Finally, notice that while Lawful and Neutral swords retain the same special-purpose abilities from OD&D to Expert (paralysis and a saving throw bonus respectively), Chaotic swords have stopped disintegrating their victims and now turn them to stone instead. Whereupon, I suppose, they may be disintegrated at a somewhat slower rate by a hired squad of dwarven masons or natural processes of erosion.

In AD&D, the number and nature of the tables and subtables for unusual magic swords make special-purpose swords almost vanishingly rare, at least as far as randomly rolled items are concerned. Another difference is that the special-purpose power of a sword in AD&D is no longer a function of its alignment. Instead, the effect is determined by rolling percentile dice (Gygax’s DMG, page 167):

I wonder if this approach would make special-purpose swords in OD&D and B/X D&D (my system of choice) more unpredictable and interesting. I don’t expect them to be common in my game (adhering as I do to a miserly, Lamentations of the Flame Princess-style, less-is-more philosophy when it comes to magic items) but – well, you never know, so from now on I would use a modified and slightly expanded version of the AD&D table. Oh, and I’m not keen on the saving throw bonus, either. That’s protection, and bland to boot, so it seems like a job for an amulet or a shield rather than a sword. So if I ditch that along with the standard paralysis/petrification, I might run with something like this:

Roll 1d12 for the sword’s special-purpose power, or pick one. In each case, a successful relevant saving throw negates the effect.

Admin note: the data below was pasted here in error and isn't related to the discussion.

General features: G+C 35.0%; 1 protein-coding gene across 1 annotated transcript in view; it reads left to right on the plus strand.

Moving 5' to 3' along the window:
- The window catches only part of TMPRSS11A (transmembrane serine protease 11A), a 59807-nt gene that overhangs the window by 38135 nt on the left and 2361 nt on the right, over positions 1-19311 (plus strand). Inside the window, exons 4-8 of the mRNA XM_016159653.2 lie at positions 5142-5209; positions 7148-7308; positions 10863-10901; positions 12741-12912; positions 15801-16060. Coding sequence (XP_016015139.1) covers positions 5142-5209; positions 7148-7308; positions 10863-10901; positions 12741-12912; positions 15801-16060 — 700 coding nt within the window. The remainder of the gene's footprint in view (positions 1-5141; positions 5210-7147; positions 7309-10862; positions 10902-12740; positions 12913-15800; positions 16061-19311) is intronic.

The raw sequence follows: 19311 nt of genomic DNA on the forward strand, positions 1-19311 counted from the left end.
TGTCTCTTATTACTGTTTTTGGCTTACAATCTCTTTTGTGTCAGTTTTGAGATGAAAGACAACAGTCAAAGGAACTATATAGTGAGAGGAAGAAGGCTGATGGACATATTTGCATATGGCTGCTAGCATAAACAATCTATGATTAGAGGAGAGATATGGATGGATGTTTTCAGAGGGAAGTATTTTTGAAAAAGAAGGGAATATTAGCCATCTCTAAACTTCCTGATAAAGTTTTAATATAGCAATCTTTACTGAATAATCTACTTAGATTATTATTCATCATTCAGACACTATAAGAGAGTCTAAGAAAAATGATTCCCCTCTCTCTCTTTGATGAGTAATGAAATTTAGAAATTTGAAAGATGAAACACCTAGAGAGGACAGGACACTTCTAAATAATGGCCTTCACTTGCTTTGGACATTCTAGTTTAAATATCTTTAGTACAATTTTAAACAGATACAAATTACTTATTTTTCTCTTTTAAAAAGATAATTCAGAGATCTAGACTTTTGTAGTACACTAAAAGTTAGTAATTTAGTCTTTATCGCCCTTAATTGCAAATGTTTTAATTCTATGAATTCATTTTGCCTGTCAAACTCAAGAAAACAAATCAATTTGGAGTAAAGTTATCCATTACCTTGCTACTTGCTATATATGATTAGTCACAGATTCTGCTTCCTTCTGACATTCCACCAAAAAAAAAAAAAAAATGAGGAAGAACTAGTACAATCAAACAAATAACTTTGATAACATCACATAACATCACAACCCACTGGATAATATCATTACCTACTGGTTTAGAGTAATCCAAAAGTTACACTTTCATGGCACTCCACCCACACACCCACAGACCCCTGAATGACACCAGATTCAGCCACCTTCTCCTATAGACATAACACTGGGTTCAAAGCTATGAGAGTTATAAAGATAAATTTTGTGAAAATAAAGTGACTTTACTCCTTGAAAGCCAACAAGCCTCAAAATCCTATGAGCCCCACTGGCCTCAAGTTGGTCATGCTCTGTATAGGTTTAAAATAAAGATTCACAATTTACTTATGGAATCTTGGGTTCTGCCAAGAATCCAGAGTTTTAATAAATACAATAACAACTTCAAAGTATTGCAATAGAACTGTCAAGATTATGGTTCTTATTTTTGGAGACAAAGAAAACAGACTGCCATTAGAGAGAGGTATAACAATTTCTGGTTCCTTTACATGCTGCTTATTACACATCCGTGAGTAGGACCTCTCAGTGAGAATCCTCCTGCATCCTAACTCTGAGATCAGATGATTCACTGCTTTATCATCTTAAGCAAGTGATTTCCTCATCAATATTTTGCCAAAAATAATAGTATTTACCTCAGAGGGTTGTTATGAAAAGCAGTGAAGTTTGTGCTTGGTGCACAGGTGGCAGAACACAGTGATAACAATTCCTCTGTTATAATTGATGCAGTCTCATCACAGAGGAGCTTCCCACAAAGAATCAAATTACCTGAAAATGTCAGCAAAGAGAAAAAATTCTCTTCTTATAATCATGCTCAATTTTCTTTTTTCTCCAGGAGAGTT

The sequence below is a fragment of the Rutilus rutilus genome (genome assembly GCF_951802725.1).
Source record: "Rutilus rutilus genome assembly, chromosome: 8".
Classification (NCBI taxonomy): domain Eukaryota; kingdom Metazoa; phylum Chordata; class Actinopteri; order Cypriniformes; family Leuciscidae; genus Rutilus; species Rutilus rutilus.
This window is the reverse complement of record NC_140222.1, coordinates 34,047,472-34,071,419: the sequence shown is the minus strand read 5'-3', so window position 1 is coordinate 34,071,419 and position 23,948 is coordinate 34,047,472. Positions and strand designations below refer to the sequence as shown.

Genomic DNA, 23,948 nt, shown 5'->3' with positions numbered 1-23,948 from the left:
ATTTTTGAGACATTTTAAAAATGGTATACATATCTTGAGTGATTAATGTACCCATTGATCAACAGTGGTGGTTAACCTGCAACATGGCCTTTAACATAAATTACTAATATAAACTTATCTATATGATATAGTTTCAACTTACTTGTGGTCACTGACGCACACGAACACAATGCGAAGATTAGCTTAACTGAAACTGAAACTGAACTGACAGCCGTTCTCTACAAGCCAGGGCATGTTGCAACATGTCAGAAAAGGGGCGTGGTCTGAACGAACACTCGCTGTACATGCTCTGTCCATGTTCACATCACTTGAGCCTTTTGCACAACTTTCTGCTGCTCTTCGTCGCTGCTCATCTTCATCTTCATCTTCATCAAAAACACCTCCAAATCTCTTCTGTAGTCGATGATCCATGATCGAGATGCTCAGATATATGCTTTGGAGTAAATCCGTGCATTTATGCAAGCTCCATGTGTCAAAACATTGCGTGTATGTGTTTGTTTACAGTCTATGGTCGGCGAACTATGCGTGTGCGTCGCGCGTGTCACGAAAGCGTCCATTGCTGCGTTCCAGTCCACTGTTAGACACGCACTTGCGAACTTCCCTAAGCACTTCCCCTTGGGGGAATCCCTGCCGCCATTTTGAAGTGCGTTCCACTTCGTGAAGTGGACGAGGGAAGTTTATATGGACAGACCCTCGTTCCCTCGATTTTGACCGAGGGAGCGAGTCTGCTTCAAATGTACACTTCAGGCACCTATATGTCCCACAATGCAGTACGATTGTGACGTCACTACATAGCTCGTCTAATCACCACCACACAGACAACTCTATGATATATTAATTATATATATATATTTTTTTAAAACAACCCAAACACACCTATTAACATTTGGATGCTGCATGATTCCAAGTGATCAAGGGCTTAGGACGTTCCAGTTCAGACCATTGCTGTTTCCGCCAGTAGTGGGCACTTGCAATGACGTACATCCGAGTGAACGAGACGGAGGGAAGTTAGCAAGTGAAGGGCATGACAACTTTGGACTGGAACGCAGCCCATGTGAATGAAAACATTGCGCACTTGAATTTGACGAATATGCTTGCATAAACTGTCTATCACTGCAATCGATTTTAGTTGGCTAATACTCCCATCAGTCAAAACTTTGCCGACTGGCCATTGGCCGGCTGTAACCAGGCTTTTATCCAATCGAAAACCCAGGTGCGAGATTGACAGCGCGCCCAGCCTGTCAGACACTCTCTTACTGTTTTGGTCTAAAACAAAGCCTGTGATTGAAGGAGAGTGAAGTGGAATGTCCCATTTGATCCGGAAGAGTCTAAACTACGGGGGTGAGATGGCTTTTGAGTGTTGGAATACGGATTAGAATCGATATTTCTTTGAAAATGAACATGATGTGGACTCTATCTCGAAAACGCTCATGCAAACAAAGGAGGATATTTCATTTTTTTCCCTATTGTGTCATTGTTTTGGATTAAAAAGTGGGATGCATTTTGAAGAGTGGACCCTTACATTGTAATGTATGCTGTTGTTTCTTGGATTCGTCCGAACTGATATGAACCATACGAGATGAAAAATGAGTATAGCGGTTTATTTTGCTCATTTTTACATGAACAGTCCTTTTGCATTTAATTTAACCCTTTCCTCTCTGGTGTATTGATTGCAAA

1. Banish – the opponent is instantly hurled to a far planet or another dimension.

2. Blind – as light spell; duration 2d6 rounds.

3. Confusion – as the spell; duration 2d6 rounds.

4. Disintegrate – as the spell.

5. Enfeeble – the opponent undergoes sudden and catastrophic strength loss, suffering a penalty of -4 on “to hit” rolls and each die of damage. (If the sword’s special purpose is to slay magic-users, feeblemind is an effective alternative.)

6. Fear – as the spell cause fear; duration 1d4 rounds.

7. Ignite – the opponent bursts into flames, sustaining 1d8 hit points of damage per round until entirely consumed and reduced to ashes or the fire is somehow extinguished.

8. Imprison – the opponent is instantly despatched to a lightless oubliette deep in the bowels of the earth and there incarcerated under the watchful scrutiny of monstrous guards.

9. Drain life energy – the opponent loses one level (or hit die) each time the sword hits. Ectoplasmic life-essence can be seen escaping in clouds from the victim’s body. (Something along these lines appears to happen to Darnizhaan the Dead God when he is attacked by Stormbringer and Mournblade.) If the sword normally drains life energy, it uses no “charges” when wielded in pursuit of its special purpose.

10. Paralysis – duration 2d4 turns.

11. Petrification – the opponent is turned to stone.

12. Polymorph – the opponent is transformed into a small, harmless animal.

One last thing. Unlike D&D, the AD&D tables include swords whose special purpose is to slay thieves – boo! – but it’s alright because there are also swords forged for the express purpose of slaying monks and bards – huzzah! In your face, Master of Flowers!